She is caught at the extremes of avoiding evil and doing good, aware that her actions have deep consequences for herself and her family.  It also exposes her internal values conflict and is metaphoric of choices we make when confronted by two apparently irreconcilable systems of belief.  We try to leave one behind while pursuing another, believing the two to be easily dismembered.  And, the denouement of the story suggests that is not possible, that there is a larger, deeper, and very different reality.  While we may believe we have walked away with all that is essential to us, there is something left behind.

from Burnout and Spiritual Incongruence, Lynette Monteiro, ©2012

perfect offerings

You know that eternally beautiful song Anthem by Leonard Cohen:

Ring the bells that still can ring
Forget your perfect offering
There is a crack in everything
That’s how the light gets in.

I don’t remember when the light began to get in.  It might have started when I realized there was no one who could save me.  Except me.  Over the years, my life became privileged: a loving spouse, a beautiful daughter, an amazing career, a home, friends (two-legged and four).  And still, the split endured keeping me from truly connecting with what was right there in front of me.  Until one day.

The horses we had were housed in a barn on the edge of a stream.  It was early Spring and the snow melt had begun.  Walking back from the barn, I felt my body stopped by an unfamiliar sound.  It took a moment before I realized it was the sound of the stream rushing through the culvert in the small ravine.  I’d walked that path every morning for ten Spring seasons and never heard it.  Slowly I looked around as if I’d come to this place for the first time in my life.  And, in effect, I had.  Everything seemed brilliant in the sunlight – the snow, the sky, the pine and spruce trees.  I slid down the slope to the stream which was wild with enthusiasm for the renewed life it had, released from the clutches of ice and cold.  Sinking into the snow and mud, I knew no one could hear this stream except me.  No one could see the sky or the trees except me.  No one could feel the chill soaking wet of the ground except me.  And I could not give this perfect moment to anyone – no matter how badly I believed it would  help them.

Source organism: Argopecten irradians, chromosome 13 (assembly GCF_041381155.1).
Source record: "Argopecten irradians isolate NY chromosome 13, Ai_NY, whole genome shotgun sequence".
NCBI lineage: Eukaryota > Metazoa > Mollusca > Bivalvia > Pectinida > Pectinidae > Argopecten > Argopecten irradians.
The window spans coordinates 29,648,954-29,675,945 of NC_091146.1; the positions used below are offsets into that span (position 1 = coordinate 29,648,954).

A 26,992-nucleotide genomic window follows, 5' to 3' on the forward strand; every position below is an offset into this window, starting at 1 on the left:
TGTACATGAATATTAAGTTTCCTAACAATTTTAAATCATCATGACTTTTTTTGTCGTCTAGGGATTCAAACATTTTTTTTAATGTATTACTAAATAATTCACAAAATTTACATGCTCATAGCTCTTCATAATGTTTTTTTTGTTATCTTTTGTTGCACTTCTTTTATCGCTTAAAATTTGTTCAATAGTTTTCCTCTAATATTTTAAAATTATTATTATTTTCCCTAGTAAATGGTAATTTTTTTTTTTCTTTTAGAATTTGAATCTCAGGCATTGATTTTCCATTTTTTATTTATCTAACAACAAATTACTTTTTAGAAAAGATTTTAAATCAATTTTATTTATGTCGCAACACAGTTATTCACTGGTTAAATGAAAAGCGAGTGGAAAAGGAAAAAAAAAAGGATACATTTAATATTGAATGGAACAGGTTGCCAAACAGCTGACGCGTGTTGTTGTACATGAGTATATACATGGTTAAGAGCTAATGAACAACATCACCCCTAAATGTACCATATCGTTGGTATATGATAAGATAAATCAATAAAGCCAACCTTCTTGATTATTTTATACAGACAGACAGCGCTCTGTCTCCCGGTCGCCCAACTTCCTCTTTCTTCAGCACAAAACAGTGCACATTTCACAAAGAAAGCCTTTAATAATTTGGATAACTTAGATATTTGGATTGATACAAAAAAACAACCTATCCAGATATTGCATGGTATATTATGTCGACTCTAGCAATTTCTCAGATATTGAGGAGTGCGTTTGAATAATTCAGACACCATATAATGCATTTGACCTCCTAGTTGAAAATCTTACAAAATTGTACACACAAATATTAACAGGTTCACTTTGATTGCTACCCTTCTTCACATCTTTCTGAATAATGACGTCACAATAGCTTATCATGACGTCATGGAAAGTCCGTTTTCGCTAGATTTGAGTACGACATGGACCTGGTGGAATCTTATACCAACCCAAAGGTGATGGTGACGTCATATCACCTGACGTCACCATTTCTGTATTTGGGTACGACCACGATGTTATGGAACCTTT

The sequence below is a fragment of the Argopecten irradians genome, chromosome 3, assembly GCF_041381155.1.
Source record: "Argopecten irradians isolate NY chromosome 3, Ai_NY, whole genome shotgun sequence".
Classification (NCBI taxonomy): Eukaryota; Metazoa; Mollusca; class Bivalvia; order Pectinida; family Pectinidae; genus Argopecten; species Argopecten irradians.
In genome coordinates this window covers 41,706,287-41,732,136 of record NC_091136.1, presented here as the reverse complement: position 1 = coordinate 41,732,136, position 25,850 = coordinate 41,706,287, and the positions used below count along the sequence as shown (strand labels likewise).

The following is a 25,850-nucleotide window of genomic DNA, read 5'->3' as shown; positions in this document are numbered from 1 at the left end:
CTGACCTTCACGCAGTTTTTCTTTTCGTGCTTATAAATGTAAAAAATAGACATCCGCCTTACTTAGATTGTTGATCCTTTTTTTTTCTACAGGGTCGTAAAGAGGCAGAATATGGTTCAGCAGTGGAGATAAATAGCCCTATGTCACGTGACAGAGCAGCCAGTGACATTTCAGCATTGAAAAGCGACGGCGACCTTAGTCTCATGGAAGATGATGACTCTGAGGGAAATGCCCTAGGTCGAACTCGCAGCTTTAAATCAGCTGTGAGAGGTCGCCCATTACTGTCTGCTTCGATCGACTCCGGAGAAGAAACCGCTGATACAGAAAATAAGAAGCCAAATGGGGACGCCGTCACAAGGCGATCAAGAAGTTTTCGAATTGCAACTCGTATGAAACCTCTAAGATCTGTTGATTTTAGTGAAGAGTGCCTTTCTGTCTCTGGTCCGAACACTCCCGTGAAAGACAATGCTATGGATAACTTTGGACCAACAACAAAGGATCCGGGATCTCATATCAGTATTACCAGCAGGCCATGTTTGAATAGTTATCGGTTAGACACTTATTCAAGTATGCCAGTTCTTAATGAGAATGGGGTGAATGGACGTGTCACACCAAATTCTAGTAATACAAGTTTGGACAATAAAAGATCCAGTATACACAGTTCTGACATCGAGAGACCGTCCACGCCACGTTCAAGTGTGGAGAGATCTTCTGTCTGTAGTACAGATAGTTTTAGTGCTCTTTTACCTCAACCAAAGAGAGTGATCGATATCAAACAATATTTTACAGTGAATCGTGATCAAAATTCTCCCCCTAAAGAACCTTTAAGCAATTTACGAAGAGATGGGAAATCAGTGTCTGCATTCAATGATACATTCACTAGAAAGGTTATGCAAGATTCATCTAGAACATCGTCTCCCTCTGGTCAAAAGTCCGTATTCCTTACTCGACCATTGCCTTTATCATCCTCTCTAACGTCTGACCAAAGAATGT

The crack through which the light entered was the sincere desire to prevent suffering.  Over the years, when life did not fit my belief that doing good had good outcomes (that’s the “Just World” hypothesis we tend to hold), I modified my experience so that the belief held.  Good didn’t happen for others because I wasn’t good (read: worthy) enough which only caused me to ramp up the intensity with which I tried to “do” good.  Community was also important so I fell into sangha-building as yet another means of “doing” good.  The disasters accumulated and the slope became more slippery than that Spring slide down to the stream as the perfect offerings became warped and unrecognizable.  As did I.

I had to “die” in those waking moments I mentioned yesterday, to die to these perfect offerings.  The reality of perfection is that it is never about beauty or love but rather about fear.  And only when I allowed myself to be consumed by the wolves of fear was it possible to fully experience my life.  Unfiltered.  Raw.  Broken open.

I wrote to my coach about a lovely experience this is currently unfolding in my life:  If we die in every moment, then I have died happy for several in this day.  That, in all its simplicity, is life.

the split that isn’t

For as long as I could remember there were two things that defined my waking moments.  The first was a disappointment that I had.  Life was intense and filled with drama much of which orbited around my parents’ adjustment to Canada.  The result was a home filled with arguments, recriminations, and unrelenting themes of powerlessness folded in with the normal stuff of being a family.  We laughed, cried, played, yelled, teased, ranted, proclaimed, and blamed.  It seemed normal but the growing hole inside me said differently.  And it was the suffocating silence from this empty space that gave rise to the disappointment each morning of having to deal with another day, another futile attempt to sew together the split between one culture and the other, one parent and the other, one way of life and another.